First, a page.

4. Foxglove; Digitalis. An overdose of this medicine, in any form of preparation, produces sickness, vomiting, vertigo, indistinct vision, cold sweats, delirium, and fainting; and may cause death. To counteract these effects, administer brandy and cordials.

5. Fool’s Parsley: Ǽthusa Cynapium. This plant is readily distinguished from real Parsley by three, long, linear leaflets, which are pendent on one side of the base of each umbellule, or umbrella-like expansion of the footstalks of the flowers, and which are not present in Parsley. When eaten, Fools-Parsley produces heat of throat, thirst, vomiting, a small frequent pulse, headache, vertigo, and delirium. It must be evacuated from the stomach by large draughts of demulcent fluids, until professional aid be procured.

6. Funguses and Poisonous Mushrooms. The general result of these funguses on the animal economy is pain of the stomach, nausea and vomiting, colic and purging, cramp of the lower extremities, with vertigo, delirium, and convulsions. Evacuate the stomach by emetics and purgatives, or by a combination of the two; as for example, a scruple of powder of ipecacuanha, and two ounces of Glauber salts; after which give acidulous drinks with brandy, or a teaspoonful of Ǽther at short intervals; and lastly Peruvian Bark. Ammonia and Hartshorn are hurtful.

It would be impossible within our limits to give a detailed account of every poisonous Fungus or Mushroom; but, as a general guide, we offer the following rules for indicating those of a suspicious character. All Funguses which grow in damp, shady places, which have a porous, moist, dirty surface, a disagreeable aspect, a foetid odour, a gaudy colour, have soft, open, and bulbous stalks, and which grow very rapidly, and corrupt as quickly, are to be suspected.

7. Meadow Saffron; Colchicum. Overdoses of the remedy and its preparation produce violent purgings, often with bloody stools, sinking of the pulse, and cold sweats. Evacuate the stomach by copious draughts of demulcent fluids; then give from six to ten grains of Ammonia, or a tea-spoonful, or two tea-spoonfuls of Hartshorn in a glass of brandy at short intervals.

8. Nux Vomica; Ratsbane. The symptoms of poisoning by Ratsbane are those of inebriety, vertigo, rigidity of the extremities, extreme difficulty of breathing, and suffocation. Evacuate the stomach and bowels; and afterwards dilute freely with acidulous fluids.

B. Mineral Acro-narcotic poisons.

1. White Lead; Carbonate of lead. The effects of this poison are felt chiefly by painters and workers in white lead, who do not wash their hands before eating their meals. It causes obstinate costiveness and violent colic, with tremors and palsy of the legs and arms. The same symptoms are produced by cider, wine, and other liquors, into which Sugar of Lead and Litharge have been introduced to remove acidity. Until professional aid can be obtained, administer an ounce of castor oil, with forty drops of Laudanum; and let the patient be put into a warm bath.


This class of poisons comprehends those substances which, on being taken into the stomach, or introduced by any means into the system, produce general debility, faintings, and a breaking down or putrescent state of the animal fluids and solids, without much effect on the intellectual faculties. They are almost all of an animal nature.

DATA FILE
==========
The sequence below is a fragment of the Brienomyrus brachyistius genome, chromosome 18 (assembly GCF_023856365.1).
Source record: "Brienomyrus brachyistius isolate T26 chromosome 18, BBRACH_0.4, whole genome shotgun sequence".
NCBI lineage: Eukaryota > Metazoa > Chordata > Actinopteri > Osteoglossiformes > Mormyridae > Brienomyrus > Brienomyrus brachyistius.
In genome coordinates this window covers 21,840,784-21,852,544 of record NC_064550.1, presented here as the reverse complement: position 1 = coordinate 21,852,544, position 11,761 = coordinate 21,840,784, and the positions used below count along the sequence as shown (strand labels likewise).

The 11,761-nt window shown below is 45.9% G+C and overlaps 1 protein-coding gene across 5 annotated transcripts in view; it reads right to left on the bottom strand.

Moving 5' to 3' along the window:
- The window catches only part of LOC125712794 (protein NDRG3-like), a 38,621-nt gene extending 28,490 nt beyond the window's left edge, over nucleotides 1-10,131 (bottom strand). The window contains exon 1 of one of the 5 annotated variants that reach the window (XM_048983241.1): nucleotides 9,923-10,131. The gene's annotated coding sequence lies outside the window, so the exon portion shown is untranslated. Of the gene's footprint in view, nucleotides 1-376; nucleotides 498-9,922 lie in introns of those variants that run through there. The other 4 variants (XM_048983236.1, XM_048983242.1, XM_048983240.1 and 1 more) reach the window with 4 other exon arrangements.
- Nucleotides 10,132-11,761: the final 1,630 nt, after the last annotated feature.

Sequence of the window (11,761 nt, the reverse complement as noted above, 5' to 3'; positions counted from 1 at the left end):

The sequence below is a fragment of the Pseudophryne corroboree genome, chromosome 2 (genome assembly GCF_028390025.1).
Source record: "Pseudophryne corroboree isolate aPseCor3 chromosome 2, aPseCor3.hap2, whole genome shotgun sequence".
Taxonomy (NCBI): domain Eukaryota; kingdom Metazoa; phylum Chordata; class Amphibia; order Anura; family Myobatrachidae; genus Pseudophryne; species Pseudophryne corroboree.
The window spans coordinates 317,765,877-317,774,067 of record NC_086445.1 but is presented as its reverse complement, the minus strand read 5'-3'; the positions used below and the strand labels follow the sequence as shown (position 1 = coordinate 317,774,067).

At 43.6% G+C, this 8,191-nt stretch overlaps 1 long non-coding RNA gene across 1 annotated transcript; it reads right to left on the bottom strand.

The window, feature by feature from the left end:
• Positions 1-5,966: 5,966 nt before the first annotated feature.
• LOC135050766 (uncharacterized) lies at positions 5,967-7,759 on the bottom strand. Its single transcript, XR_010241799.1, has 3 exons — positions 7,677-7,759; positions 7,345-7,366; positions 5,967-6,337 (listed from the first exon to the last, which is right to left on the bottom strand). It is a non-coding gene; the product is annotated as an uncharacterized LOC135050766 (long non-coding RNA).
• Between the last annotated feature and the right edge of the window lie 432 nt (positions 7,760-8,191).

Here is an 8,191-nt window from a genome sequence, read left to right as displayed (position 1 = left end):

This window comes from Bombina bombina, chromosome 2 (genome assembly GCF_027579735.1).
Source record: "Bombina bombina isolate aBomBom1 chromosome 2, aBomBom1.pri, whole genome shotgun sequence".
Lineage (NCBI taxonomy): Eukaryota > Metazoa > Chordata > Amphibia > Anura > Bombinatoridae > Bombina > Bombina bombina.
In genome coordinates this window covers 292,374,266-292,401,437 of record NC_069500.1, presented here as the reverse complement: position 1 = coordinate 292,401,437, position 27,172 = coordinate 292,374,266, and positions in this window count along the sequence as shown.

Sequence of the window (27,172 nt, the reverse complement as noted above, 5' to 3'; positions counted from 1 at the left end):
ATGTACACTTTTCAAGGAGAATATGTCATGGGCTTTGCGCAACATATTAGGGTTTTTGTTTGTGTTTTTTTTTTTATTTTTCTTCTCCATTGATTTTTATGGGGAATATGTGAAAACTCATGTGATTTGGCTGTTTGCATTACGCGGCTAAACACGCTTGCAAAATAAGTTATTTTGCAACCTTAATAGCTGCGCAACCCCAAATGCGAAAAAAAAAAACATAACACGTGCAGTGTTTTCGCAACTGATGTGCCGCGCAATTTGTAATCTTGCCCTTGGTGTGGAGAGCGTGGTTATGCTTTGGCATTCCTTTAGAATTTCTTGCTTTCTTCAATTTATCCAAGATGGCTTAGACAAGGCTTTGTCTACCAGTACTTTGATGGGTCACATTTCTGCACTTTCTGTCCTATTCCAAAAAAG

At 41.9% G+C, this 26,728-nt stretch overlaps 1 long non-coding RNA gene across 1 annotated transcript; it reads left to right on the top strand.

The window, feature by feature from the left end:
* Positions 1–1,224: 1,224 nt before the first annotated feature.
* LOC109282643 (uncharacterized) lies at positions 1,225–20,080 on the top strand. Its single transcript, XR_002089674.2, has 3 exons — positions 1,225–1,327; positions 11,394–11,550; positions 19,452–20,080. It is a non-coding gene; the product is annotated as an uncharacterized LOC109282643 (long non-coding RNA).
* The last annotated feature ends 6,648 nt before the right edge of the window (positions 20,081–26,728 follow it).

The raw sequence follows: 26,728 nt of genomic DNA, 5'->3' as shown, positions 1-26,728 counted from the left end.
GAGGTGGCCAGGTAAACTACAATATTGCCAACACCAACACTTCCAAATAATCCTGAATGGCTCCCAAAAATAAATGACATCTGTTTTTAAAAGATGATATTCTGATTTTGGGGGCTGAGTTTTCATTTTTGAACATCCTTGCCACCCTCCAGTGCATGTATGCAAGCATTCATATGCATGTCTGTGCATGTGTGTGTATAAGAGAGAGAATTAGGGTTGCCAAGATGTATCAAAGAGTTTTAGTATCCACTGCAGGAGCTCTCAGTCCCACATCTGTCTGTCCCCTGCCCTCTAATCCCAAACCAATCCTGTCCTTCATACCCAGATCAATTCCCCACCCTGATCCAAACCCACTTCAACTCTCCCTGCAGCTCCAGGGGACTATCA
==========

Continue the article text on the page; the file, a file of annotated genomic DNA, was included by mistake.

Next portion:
1. Venom of Serpents, such as the Viper, the Rattlesnake and Cobra de Capello. The symptoms resulting from the bite of all venomous snakes are nearly the same: pain in the bitten part, extending towards the heart; stupor, cold sweats, pallor and lividity of countenance, and gangrene of the bitten part, are indications of such venomous bites. Put a ligature upon the limb which has been bitten, between the wound and the trunk of the body, and apply a wine-glass, exhausted by burning a little spirit within it, as a cupping-glass over the part, or let the wound be sucked by a person whose lips and tongue are not chapped, until professional aid can be procured. Animal poisons of this description are innocuous when taken into the stomach, although their action is so powerful, and often fatal, when they are introduced into the habit by a wound, or any other method of innoculation. If the lips or the tongue of a person who sucks a poisoned wound be chapped, the system is innoculated in the same manner as if it were inserted by a lancet, or by a bite, under the skin.

2. Stings of Bees, Wasps, and other Insects. These are seldom fatal; but the pain which they excite is almost insupportable in some habits. Let the affected parts be bathed with tepid spirit of Mindererus.

3. Fish Poison. In this country poisoning from this cause seldom occurs, except when the Mussel or the Oyster is in an unhealthy state, or beginning to putrefy. The symptoms are a sensation of weight at the stomach, nausea, thirst, vertigo, itching over the skin, hiccough and faintings, with cold, clammy perspirations. Evacuate the stomach by a powerful emetic and the bowels by a purge; after which, administer copious draughts of acidulated fluids, with from twenty to forty drops of Ǽther at short intervals.

4. Bite of a Mad Dog. Tie a ligature above the wound, and apply a wine-glass or a cupping-glass over it, until a surgeon can be procured to cut out the bitten part. As everything depends on the complete extirpation of the part, a good surgeon must be employed. When the disease appears, if the medical attendant has not previously seen a case of the disease, which may happen to the most skilful practitioners, request him to cup the patient over the course of the spine, and immediately administer Prussic acid.

In concluding these brief instructions, we conceive it to be imperative upon us to caution persons from hastily taking up the idea that an individual is suffering under the influence of poison, without consulting a physician or a surgeon if practicable. The symptoms of cholera morbus, diarrhea, malignant fever, and several other diseases, may be mistaken by the ignorant and inexperienced for those of poison; and, thence, the necessity of immediately procuring that assistance, without which, in either case, not only is future health endangered, but life itself placed in the utmost peril.

To put things into perspective, I’ve excerpted the crime statistics found in the same volume of The British Almanac